“Life moves pretty fast. If you don’t stop and look around once in a while, you could miss it.” Ferris Bueller
It’s the odd thing about milestones, I just don’t see them.
What I mean is, I’ve never actually noticed a milestone at the time it happened. Rather I’ve only been able to see the moments that marked real, tangible, progression in my life retrospectively.
I think this may be a side effect of being busy. Actually ‘busy’, if I’m honest, doesn’t quite cover it. For the last 2 years I’ve been so manically active, so frantically ‘on task’, that ‘busy’ sounds like a rest.
And no, I’m not about to start moaning about how hard parenting is. We’ve all heard that a 1000 times before.
Parenting is hard.
But that isn’t newsworthy, there is no breaking story there.
It’s always been hard. It will always be hard.
That’s just the way it is. Sorry folks.
I’m keen, however, as my son achieves his second birthday, to look back at my first 24 months of fatherhood.
- What have I learned? If anything?
- Am I still out of my depth? It’s likely.
- Do I continue to make points in lists of 3? Definitely.
Here’s Fatherhood: The Story So Far…
1: Even after 2 years, I still forget that I’m a dad
The image of myself lingering in my head hasn’t caught up with what I see in the mirror. If I were to look into the glass (something I should probably do more often) I’d see a man pushing 40 with an often unkempt beard, greying hair and laughter lines that darken and mingle with the bags under his eyes.
If, however, I were to close those eyes and imagine myself: I’m (at least) 15 years younger, 4 stones lighter and totally carefree. I still have moments in life where I think the following: “This child is playing up, someone really should deal with it. Are there any grownups nearby?” It’s then that I realise that the ‘grownup’ in the frame is me.
My son is a physical sign of my ‘grownup’ status. And, on occasion, being a ‘grownup’ still takes me by surprise.
2: I still have the lingering suspicion that I’m ‘blagging it’
This brings me on to my second point. I often feel like I’m ‘blagging it’. There’s a popular saying: ‘Fake it until you make it’ – it certainly rings true to me. I don’t always know what to do for the best. I’m not always sure everything will ‘Be OK’.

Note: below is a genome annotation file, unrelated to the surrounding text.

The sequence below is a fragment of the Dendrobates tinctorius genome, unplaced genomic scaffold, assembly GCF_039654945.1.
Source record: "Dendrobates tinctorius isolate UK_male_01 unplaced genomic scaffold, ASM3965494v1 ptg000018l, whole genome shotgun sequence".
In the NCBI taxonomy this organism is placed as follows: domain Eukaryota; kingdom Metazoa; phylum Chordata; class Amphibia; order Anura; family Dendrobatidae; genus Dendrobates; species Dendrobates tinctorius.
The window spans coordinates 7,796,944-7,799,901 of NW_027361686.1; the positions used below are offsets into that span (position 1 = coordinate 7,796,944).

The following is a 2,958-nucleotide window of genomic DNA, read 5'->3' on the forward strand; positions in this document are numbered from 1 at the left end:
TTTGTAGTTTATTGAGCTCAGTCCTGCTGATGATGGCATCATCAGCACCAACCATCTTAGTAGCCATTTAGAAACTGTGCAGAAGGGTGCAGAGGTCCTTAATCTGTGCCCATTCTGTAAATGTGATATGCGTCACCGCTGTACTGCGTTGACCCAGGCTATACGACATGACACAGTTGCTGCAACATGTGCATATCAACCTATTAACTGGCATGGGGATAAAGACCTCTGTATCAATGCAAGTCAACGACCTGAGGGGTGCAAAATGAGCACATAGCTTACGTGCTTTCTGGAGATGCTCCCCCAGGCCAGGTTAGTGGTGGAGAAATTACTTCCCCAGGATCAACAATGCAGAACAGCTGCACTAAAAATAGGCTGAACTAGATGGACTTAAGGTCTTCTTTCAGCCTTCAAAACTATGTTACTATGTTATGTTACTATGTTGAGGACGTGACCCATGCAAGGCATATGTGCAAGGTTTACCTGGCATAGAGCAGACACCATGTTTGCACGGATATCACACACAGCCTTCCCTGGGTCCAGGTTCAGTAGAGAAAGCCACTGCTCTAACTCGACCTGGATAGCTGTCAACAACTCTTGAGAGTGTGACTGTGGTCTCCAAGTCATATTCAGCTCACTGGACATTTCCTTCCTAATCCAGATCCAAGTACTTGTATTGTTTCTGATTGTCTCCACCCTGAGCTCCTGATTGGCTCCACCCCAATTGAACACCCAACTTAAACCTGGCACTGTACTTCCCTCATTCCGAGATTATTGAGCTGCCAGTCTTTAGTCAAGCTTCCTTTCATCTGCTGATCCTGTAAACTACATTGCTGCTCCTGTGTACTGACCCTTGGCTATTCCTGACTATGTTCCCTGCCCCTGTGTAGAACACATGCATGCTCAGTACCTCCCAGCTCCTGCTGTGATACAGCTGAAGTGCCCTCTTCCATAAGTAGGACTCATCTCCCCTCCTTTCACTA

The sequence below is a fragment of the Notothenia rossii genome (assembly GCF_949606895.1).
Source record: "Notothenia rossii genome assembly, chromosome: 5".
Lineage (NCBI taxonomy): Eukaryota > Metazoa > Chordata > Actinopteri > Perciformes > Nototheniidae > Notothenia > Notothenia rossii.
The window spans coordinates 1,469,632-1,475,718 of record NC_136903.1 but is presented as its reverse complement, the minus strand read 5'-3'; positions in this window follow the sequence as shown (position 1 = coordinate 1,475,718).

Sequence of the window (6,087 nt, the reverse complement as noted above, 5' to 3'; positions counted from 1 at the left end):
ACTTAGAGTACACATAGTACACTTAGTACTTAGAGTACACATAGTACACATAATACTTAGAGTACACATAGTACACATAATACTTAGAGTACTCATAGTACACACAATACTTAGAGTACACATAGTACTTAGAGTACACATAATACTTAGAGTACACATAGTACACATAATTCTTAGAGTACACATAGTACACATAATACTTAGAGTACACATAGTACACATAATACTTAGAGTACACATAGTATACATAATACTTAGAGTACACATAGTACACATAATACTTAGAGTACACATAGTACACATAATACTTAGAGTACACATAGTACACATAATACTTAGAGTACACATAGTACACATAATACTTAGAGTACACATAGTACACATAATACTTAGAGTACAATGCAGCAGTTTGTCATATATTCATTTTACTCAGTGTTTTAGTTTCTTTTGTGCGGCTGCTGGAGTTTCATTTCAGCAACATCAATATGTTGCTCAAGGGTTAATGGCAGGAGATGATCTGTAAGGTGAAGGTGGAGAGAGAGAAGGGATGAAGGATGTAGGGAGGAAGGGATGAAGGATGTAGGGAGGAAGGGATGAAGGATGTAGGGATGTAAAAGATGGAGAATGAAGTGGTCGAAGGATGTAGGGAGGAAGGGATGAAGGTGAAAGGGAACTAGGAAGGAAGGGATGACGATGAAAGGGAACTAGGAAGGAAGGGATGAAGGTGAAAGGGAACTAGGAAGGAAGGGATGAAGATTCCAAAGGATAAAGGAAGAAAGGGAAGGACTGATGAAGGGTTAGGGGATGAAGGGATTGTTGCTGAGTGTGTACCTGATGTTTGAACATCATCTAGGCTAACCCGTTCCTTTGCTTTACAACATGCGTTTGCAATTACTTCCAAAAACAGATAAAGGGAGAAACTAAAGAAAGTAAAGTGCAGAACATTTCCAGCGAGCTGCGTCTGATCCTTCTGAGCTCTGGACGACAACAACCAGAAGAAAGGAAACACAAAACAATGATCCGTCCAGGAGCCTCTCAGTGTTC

But, over the last 2 years, I’ve had the realisation that every parent (who’s not a total narcissist) has been where I am. We all have self doubts, we all struggle.
A huge part of the role of ‘Daddy’ is not letting the child see this.
3: Shaken, but trying to seem unstirred
Being ‘Daddy’ is a like playing James Bond. Many actors have taken on the role, each with their own interpretation of who ‘the man’ is. Yet, although the facades may differ, there are core elements that all Bonds must possess: the tuxedo, the swagger, the wit, the self-possession.
It’s the same with fatherhood. We all play the role differently, but we must keep to the core script. We provide calm, we nurture, we make things better, we provide a buffer from the realities of the outside world. As dads, we do what we can to make our children happy in a sometimes difficult environment – this may require the use of smoke and mirrors, but we must do it.
4: I have far more sympathy for my parents
I can now safely say that I’ve walked a mile in my own parents’ shoes. Mum and dad – who seemed to have it all worked out, who were so grown up, so defined by being parents – I can see that they had it hard.
I now understand my parents, who were (throughout the bulk of my childhood) much younger than I am now, were tired, stressed and driven by one desire: to do the best for their children. That I couldn’t see that at the time, that it was impossible to view them as human beings doing their best, is one of life’s saddest little ironies.
5: Every now and then, I see things through fresh eyes
Being in the near presence of a toddler, discovering the world for the first time, means every once in a while I’ll find myself surprised. Just when I’m not expecting it, I’ll look at a flower, a horse or a litter bin as if I’ve never seen one before. These fleeting moments are a gift. They remind me of the total sensory overload my son is constantly experiencing and they bring back a sense of wonder at the world that I’ve mostly lost.
Spending hours looking at twigs with my son taught me there’s no such thing as ‘a twig’. They’re all different, each special in their own way. It also reminded me of my age – all that bending over is a killer on my back.
6: I STILL miss sleep
People kept saying to me, “Oh, don’t worry, after a while you won’t miss the sleep you lose.” These people are liars.
Every day. Every. Single. Day. My body cries out for more sleep. I’m crying over the keyboard as I type. There are times when the loss of a decent night’s sleep feels like a bereavement. I’ve considered getting some friends over and holding a Wake for my sadly-departed healthy sleep pattern. I was only stopped in this plan by the following:
If I had time to mourn my lack of sleep, I’d be using that time to nap.
An event entitled a ‘Wake’ to mourn sleep would be far too ironic. Properly ironic – are you listening Alanis Morissette?
7: There aren’t enough riches in the world…
There is nothing, and I do mean nothing, that I would swap the last 2 years for (including sleep).
2 thoughts on “Fatherhood: The Story So Far…”
Great summary! The fact that you think about and are aware of these says to me that you’re on right track!